3 Innovative Ways to Find Construction Employees

find construction workers

Nationally, many business firms have difficulty finding skilled employees to fill open slots and replace those nearing retirement. This is doubly true for construction firms. During the Great Recession, the construction industry plummeted. Many builders, general contractors, as well as subcontracting firms closed. Employees sought out other industries, or moved away. The struggle to find construction employees worsens as the economy expands. Those who leave the construction industry aren’t returning because new opportunities continuously arise in their ‘new’ professions. This limits many construction firms’ growth. However, some firms pursue creative or nontraditional approaches with hiring and retaining talent and have shown strong success.

1. Use Craigslist…with a different twist.

Courtney Keene is director of operations for My Roofing Pal. It’s an online marketplace connecting people with the best local, residential and commercial home improvement contractors. She helps firms find employees efficiently by using Craigslist. “Everyone thinks Craigslist is a thing of the past, but the truth is many job-seekers still search Craigslist daily.” To avoid wading through generic submissions, they “set up an automatic response that linked to a form the applicant needed to fill out listing their experience and qualifications.”

They only review completed forms, thus drastically reducing the time spent reviewing applicants. Unqualified and barely-interested applicants rarely take the time to complete additional steps. Essentially, they self-select out. This methodology had two benefits. First, according to Keene, it was “a great way to avoid the flood of unqualified applications from general job sites”. Second, she continues, “they were able to find a suitable employee in just over two weeks.”

2. Cultivate ties to your local trade school or program.

Sometimes, it’s necessary to pursue the less experienced candidates and provide them with experience and training. That’s what several construction firms have done. Over the last three decades, many urban and suburban school systems shut down their high school vocational programs and high schools. Fortunately, public and private post-secondary vocational and technical schools rose to fill the void. General construction trade schools typically provide training in carpentry, masonry and general trades. Specialized schools target electricians, plumbers and HVAC technicians.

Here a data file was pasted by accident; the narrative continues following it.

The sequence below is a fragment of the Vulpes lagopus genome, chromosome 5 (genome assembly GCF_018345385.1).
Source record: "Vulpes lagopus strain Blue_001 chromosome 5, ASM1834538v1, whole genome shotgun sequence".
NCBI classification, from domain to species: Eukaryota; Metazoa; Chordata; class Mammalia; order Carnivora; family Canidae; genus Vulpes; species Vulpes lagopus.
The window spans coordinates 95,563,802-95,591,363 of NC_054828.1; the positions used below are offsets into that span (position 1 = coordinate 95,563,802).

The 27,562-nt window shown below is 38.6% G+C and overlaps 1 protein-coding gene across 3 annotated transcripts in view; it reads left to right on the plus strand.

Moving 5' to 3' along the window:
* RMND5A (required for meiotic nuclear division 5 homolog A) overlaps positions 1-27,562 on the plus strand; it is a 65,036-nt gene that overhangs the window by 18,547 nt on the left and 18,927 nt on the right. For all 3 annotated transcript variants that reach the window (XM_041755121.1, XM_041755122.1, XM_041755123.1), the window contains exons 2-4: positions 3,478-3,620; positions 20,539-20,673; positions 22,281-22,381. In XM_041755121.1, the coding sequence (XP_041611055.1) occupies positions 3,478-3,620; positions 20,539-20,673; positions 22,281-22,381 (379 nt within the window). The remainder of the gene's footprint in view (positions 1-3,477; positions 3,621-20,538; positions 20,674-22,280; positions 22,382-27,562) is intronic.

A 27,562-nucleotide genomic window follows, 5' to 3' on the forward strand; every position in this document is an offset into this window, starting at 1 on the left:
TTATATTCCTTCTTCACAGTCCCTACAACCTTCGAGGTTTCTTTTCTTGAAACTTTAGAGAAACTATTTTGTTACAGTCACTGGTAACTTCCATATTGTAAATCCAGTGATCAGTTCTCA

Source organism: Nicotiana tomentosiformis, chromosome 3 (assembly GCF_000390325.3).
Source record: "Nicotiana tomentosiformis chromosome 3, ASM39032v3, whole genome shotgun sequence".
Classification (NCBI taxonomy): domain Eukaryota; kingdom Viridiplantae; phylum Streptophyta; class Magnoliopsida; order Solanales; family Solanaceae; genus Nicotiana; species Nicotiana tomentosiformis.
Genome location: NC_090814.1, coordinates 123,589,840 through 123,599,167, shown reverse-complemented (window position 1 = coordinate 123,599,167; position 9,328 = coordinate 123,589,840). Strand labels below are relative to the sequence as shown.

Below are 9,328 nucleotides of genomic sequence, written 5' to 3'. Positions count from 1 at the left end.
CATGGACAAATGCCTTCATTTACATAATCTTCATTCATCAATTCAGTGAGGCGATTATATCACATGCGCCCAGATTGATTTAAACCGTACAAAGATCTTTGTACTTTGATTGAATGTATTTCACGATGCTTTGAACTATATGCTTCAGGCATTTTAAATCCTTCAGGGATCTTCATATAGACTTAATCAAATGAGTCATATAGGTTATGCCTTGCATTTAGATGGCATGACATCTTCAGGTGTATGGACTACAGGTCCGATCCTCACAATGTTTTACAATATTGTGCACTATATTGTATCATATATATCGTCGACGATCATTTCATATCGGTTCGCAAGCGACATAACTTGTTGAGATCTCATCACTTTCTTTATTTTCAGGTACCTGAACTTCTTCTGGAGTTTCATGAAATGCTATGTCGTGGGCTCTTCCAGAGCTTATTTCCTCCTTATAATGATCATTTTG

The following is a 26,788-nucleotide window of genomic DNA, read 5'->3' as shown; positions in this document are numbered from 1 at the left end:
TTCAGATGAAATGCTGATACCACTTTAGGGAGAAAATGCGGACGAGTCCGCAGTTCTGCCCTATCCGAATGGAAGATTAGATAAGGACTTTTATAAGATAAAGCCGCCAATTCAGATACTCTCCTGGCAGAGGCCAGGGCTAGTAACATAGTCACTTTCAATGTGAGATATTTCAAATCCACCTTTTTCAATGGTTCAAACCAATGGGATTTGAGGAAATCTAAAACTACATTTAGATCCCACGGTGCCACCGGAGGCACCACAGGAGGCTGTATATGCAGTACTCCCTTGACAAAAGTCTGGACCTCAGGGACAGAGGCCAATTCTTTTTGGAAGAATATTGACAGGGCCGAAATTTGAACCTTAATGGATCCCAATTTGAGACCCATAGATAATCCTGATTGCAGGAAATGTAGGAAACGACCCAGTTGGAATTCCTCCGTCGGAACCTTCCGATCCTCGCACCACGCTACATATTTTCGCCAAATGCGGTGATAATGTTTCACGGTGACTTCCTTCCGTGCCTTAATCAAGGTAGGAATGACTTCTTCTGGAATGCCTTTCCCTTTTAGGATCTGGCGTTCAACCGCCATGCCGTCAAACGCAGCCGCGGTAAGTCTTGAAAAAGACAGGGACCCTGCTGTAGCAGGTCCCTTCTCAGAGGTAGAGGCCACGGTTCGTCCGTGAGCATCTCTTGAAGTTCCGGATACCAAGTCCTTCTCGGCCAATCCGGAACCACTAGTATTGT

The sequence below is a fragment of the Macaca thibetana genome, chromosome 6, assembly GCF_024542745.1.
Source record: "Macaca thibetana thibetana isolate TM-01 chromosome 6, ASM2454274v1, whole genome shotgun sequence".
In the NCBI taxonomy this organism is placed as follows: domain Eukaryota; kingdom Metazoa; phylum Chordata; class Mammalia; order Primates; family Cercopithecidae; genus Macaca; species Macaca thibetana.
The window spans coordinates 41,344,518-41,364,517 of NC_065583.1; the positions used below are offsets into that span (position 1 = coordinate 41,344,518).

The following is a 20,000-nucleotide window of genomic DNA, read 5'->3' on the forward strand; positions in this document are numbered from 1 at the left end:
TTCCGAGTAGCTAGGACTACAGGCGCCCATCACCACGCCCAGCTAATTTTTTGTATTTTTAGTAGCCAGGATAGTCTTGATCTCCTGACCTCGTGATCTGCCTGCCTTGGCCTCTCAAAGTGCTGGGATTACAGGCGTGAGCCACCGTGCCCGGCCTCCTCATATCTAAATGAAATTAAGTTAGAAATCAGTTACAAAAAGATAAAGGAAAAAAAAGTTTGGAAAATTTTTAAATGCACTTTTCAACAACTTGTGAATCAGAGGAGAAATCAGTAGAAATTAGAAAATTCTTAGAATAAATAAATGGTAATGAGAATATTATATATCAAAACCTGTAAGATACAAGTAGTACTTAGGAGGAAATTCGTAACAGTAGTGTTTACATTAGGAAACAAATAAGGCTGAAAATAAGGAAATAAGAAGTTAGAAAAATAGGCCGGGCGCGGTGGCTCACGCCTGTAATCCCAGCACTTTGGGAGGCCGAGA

You can target graduates or near graduates of the construction trade programs and first or second years in specialized trades. They probably have little hands-on experience, so you’ll likely need to provide apprentice opportunities to prepare them for the job. The good news? Most schools teach students to read blueprints and manage projects – skills that most general laborers don’t have.

3. Look to your local hardware store.

Another source that construction company owners and managers should consider more frequently are their local hardware stores. “We ask local construction supply stores like ACE Hardware or Lowe’s if we can hang our help wanted posters in their windows, or anywhere in the store,” says Jeff McLean, co-owner of McLean Company in Danvers, Massachusetts. He continues, “Construction professionals are constantly going to these stores to pick up materials for their current jobs, and many of them are only on the job for a contracted period.”

In other words, many firms hire construction workers as sub-contractors, or to complete a particular project. Since McLean’s company wants full-time employees, ads appeal to those seeking full-time work and job security. McLean further states, “This strategy is completely free, and provides us with highly qualified employees.”

If you’ve desperately tried to find construction employees to staff your projects, consider implementing one or more of these ideas. Although some involve investing a large amount of time, money or both, the expected return-on-investment is well worth it.


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